The discovery of so grand a tomb, however, with large, exquisitely carved architectural elements still in good condition, was not expected. Many important marble remains were quarried in post-Roman times for reuse in other buildings or crushed to make lime. What saved this mausoleum was also what destroyed it: a Tiber flood. The banks of the Tiber are a few tens of yards away. At some point after the tomb’s construction, the river burst its banks and tore the structure down. Safely buried in warm Tiber mud, the architectural components of the tomb remained exactly as the river left them, undisturbed for centuries.

The good condition and copious quantity of remains dangled the exciting prospect before the regional ministry of archaeology that the tomb could be reconstructed. The foundations of the structure were still in place, so it would be a matter of reassembling the columns, friezes, lintels, tympana and arches toppled by the flood. A heroic nude statue found along with some marble blocks during Tiber embankment work in 1956 in the same area as the tomb might also have been part of the mausoleum, perhaps even representing General Marcus Nonius Macrinus himself.

What we know of Macrinus comes almost entirely from epigraphic evidence, including a number of inscriptions found in Brescia, Macrinus’ birthplace and the hometown of the prominent Nonius family. Macrinus climbed the cursus honorum, the traditional ladder of senatorial politics, starting at a bracingly young age. Antoninus Pius was emperor when he began. He was a senator by the age of around 25 in 138 A.D. and consul 16 years later in 154 A.D. Marcus Aurelius succeeded Pius after his death in 161 A.D. and at the end of that decade fought with Macrinus against the Quadi and Marcomanni who had invaded Italy, the first Germanic tribes to do so since Gaius Marius soundly spanked the Cimbri at the Battle of Vercellae in 101 B.C.

One inscription from the base of a statue found in the agora of Ephesus, Greece, covers almost Macrinus’ entire career:

M[arcus Nonius] Macrinus, consul of Rome, proconsul of Asia, quindecimvir sacris faciundis [(the priestly college in charge of guarding the Sibylline Books)], entered by appointment in the college of the closest friends as a sodalis Antoninianus Verianus [(the religious association dedicated to the deified emperor Antoninus Pius, adopted father of Marcus Aurelius)], legate and campaign companion of the very great emperor Marcus Aurelius Antoninus, consular governor of Upper Pannonia, governor of Lower Pannonia, curator of the Tiber and of its two banks, commander of the XIV legion, praetor of Rome, tribune of the plebs, Asian legate , quaestor, laticlave tribune [(i.e., second in command)] of the XVII legion [(this is a mistake; Legio XVII was destroyed in the infamous Battle of Teutoburg Forest under the command of Publius Quinctilius Varus and was never reconstituted because of the abysmally bad luck associated with it; Marcinus' laticlave tribunate was probably of the XVI legion)], decemvir stlitibus iudicandis [(one of ten judges assigned to adjudicate capitol cases in the imperial era)], savior of the province.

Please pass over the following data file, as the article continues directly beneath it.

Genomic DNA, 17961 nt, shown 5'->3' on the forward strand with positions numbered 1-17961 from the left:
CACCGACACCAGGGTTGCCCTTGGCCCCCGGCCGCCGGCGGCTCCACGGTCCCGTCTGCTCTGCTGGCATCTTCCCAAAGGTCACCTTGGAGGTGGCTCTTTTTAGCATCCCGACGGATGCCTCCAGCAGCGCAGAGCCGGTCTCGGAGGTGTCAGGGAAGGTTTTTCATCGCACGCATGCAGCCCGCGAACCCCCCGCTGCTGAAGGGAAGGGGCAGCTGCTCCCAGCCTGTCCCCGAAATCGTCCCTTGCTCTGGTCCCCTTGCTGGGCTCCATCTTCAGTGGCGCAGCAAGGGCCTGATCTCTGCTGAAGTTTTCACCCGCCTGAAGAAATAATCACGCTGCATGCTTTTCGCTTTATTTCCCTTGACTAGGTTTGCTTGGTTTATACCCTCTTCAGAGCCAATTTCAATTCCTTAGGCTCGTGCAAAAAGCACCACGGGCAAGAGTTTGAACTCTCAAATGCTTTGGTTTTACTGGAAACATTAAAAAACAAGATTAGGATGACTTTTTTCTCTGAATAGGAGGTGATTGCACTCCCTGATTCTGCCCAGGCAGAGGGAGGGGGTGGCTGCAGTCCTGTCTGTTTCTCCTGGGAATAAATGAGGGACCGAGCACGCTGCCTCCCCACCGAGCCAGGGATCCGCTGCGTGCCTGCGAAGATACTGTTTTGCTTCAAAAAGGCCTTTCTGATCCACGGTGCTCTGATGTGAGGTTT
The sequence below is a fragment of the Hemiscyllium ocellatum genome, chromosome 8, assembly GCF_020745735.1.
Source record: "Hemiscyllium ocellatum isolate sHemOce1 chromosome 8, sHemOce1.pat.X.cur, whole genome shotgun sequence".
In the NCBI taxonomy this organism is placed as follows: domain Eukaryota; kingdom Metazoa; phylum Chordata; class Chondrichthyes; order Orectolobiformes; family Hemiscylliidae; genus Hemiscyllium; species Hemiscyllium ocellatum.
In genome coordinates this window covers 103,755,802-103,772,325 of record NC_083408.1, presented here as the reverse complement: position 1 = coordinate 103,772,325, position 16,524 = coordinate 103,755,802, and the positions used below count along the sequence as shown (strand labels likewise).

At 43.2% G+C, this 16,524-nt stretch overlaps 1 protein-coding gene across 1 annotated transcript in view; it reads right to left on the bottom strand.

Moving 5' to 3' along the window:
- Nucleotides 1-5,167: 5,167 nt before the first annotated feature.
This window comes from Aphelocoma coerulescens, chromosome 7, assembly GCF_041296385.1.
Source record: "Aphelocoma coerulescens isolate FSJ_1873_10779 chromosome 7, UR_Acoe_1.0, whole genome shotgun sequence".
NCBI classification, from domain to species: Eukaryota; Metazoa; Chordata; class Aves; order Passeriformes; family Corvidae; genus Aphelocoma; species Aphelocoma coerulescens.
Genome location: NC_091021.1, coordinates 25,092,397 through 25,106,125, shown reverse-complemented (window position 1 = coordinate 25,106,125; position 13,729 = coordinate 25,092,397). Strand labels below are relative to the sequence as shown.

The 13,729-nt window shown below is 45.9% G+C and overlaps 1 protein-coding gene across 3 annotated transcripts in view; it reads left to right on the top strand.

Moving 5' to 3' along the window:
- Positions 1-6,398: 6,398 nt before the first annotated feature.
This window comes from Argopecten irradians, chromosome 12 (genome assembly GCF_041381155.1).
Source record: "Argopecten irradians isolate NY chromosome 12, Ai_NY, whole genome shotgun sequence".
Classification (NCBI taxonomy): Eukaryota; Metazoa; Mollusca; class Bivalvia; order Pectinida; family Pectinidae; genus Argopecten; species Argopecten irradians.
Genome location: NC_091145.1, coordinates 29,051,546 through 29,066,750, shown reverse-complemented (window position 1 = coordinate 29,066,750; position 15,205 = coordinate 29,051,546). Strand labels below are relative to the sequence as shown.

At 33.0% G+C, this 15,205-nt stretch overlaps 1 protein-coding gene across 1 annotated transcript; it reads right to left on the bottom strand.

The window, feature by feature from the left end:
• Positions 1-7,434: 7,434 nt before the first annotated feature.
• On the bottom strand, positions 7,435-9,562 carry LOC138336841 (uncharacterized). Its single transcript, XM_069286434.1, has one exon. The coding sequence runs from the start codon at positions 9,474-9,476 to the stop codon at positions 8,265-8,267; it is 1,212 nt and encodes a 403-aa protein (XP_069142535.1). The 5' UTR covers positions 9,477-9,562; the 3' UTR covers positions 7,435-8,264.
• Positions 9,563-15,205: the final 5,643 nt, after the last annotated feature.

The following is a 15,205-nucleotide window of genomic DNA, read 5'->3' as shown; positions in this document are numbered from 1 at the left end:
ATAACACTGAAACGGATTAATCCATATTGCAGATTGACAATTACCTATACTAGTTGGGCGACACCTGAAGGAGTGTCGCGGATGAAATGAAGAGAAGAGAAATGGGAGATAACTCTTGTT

I can’t find a transcript of the inscriptions discovered at the mausoleum, but it was doubtless much of the same material. More than 10 inscriptions detail his life and works and note that the tomb was built by his son to honor the father. Junior wasn’t stingy about it, either. Archaeologists estimate that one row of columns was at least 50 feet long, so you can imagine what a massive structure this was.

With its impressive size and inscriptions clearly marking it as the final resting place of an illustrious Roman connected to a hugely popular Oscar-winning sword-and-sandal movie, the reconstructed tomb would become the centerpiece of an archaeological park along the ancient Via Flaminia. The park would also include a series tombs discovered on the sixth mile of the road and the villa of Livia Drusilla, wife of Augustus, famed for its frescoes and as the discovery spot of the Augustus of Prima Porta which now resides in the Vatican Museums. State archaeologist Daniela Rossi called the tomb the most important Roman find of the past 20 or 30 years.

Fast forward to 2012 and with government budgets slashed by austerity, not only is there no chance of the mausoleum being rebuilt, but they can’t even afford to maintain the site anymore. Archaeological superintendent Mariarosaria Barbera announced Tuesday that they have made the painful decision to rebury the tomb of Marcus Nonius Macrinus. Her announcement as quoted in the Italian daily La Repubblica:

It’s a question of security. The superintendence has invested its own funds in additional excavation and study. Now unfortunately the time has come to rebury the area. The site will be temporarily covered to preserve the artifacts that cannot stand another winter in the open exposed to the elements. It’s December; it’s cold; soon it will freeze. The marbles cannot stand another year in these conditions. At the moment there are no funds for any development solutions. It’s painful to cover them up, but it would be even more painful to think that they might not withstand the cold and that they run the risk of falling apart and deteriorating completely.